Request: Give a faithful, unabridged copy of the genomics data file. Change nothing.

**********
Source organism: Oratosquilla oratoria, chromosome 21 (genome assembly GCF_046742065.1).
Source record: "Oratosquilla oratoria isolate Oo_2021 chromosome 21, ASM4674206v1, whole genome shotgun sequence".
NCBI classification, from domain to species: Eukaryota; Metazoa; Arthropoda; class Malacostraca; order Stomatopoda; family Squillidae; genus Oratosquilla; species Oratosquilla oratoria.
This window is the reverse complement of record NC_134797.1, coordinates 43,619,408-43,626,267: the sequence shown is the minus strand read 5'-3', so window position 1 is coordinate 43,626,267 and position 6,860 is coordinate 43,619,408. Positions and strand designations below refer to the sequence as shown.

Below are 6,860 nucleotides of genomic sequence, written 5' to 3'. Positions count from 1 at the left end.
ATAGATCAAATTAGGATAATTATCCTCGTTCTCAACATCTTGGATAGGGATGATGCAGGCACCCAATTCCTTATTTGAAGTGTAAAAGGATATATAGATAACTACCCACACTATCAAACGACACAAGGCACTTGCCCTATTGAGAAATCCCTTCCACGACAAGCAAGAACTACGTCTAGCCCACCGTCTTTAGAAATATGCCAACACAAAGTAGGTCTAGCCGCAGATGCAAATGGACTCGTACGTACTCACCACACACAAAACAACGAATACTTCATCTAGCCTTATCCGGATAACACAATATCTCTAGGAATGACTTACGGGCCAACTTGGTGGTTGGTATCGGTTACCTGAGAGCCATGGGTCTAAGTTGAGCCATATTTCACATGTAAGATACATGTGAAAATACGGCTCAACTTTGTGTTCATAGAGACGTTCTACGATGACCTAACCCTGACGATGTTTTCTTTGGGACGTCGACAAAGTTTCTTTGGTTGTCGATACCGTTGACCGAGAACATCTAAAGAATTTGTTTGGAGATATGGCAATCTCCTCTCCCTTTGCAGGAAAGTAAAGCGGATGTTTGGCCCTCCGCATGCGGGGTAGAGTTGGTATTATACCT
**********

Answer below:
Source organism: Oratosquilla oratoria, chromosome 21 (genome assembly GCF_046742065.1).
Source record: "Oratosquilla oratoria isolate Oo_2021 chromosome 21, ASM4674206v1, whole genome shotgun sequence".
NCBI classification, from domain to species: Eukaryota; Metazoa; Arthropoda; class Malacostraca; order Stomatopoda; family Squillidae; genus Oratosquilla; species Oratosquilla oratoria.
This window is the reverse complement of record NC_134797.1, coordinates 43,619,408-43,626,267: the sequence shown is the minus strand read 5'-3', so window position 1 is coordinate 43,626,267 and position 6,860 is coordinate 43,619,408. Positions and strand designations below refer to the sequence as shown.

Below are 6,860 nucleotides of genomic sequence, written 5' to 3'. Positions count from 1 at the left end.
ATAGATCAAATTAGGATAATTATCCTCGTTCTCAACATCTTGGATAGGGATGATGCAGGCACCCAATTCCTTATTTGAAGTGTAAAAGGATATATAGATAACTACCCACACTATCAAACGACACAAGGCACTTGCCCTATTGAGAAATCCCTTCCACGACAAGCAAGAACTACGTCTAGCCCACCGTCTTTAGAAATATGCCAACACAAAGTAGGTCTAGCCGCAGATGCAAATGGACTCGTACGTACTCACCACACACAAAACAACGAATACTTCATCTAGCCTTATCCGGATAACACAATATCTCTAGGAATGACTTACGGGCCAACTTGGTGGTTGGTATCGGTTACCTGAGAGCCATGGGTCTAAGTTGAGCCATATTTCACATGTAAGATACATGTGAAAATACGGCTCAACTTTGTGTTCATAGAGACGTTCTACGATGACCTAACCCTGACGATGTTTTCTTTGGGACGTCGACAAAGTTTCTTTGGTTGTCGATACCGTTGACCGAGAACATCTAAAGAATTTGTTTGGAGATATGGCAATCTCCTCTCCCTTTGCAGGAAAGTAAAGCGGATGTTTGGCCCTCCGCATGCGGGGTAGAGTTGGTATTATACCT